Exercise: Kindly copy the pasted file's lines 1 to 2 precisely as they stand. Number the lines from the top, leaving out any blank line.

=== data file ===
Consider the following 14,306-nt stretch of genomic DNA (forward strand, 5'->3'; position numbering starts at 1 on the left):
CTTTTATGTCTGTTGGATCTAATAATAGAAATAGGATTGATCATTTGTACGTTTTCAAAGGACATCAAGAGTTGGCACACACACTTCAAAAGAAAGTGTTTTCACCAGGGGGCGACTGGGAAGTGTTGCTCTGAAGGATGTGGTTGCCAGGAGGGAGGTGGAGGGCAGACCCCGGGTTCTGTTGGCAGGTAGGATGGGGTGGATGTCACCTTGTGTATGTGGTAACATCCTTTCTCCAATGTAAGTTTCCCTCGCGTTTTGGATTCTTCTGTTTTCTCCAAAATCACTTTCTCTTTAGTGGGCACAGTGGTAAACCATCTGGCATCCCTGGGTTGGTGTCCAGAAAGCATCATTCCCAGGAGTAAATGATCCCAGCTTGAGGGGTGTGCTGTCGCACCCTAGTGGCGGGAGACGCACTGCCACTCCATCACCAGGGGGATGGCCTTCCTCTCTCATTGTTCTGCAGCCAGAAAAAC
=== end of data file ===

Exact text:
Consider the following 14,306-nt stretch of genomic DNA (forward strand, 5'->3'; position numbering starts at 1 on the left):
CTTTTATGTCTGTTGGATCTAATAATAGAAATAGGATTGATCATTTGTACGTTTTCAAAGGACATCAAGAGTTGGCACACACACTTCAAAAGAAAGTGTTTTCACCAGGGGGCGACTGGGAAGTGTTGCTCTGAAGGATGTGGTTGCCAGGAGGGAGGTGGAGGGCAGACCCCGGGTTCTGTTGGCAGGTAGGATGGGGTGGATGTCACCTTGTGTATGTGGTAACATCCTTTCTCCAATGTAAGTTTCCCTCGCGTTTTGGATTCTTCTGTTTTCTCCAAAATCACTTTCTCTTTAGTGGGCACAGTGGTAAACCATCTGGCATCCCTGGGTTGGTGTCCAGAAAGCATCATTCCCAGGAGTAAATGATCCCAGCTTGAGGGGTGTGCTGTCGCACCCTAGTGGCGGGAGACGCACTGCCACTCCATCACCAGGGGGATGGCCTTCCTCTCTCATTGTTCTGCAGCCAGAAAAAC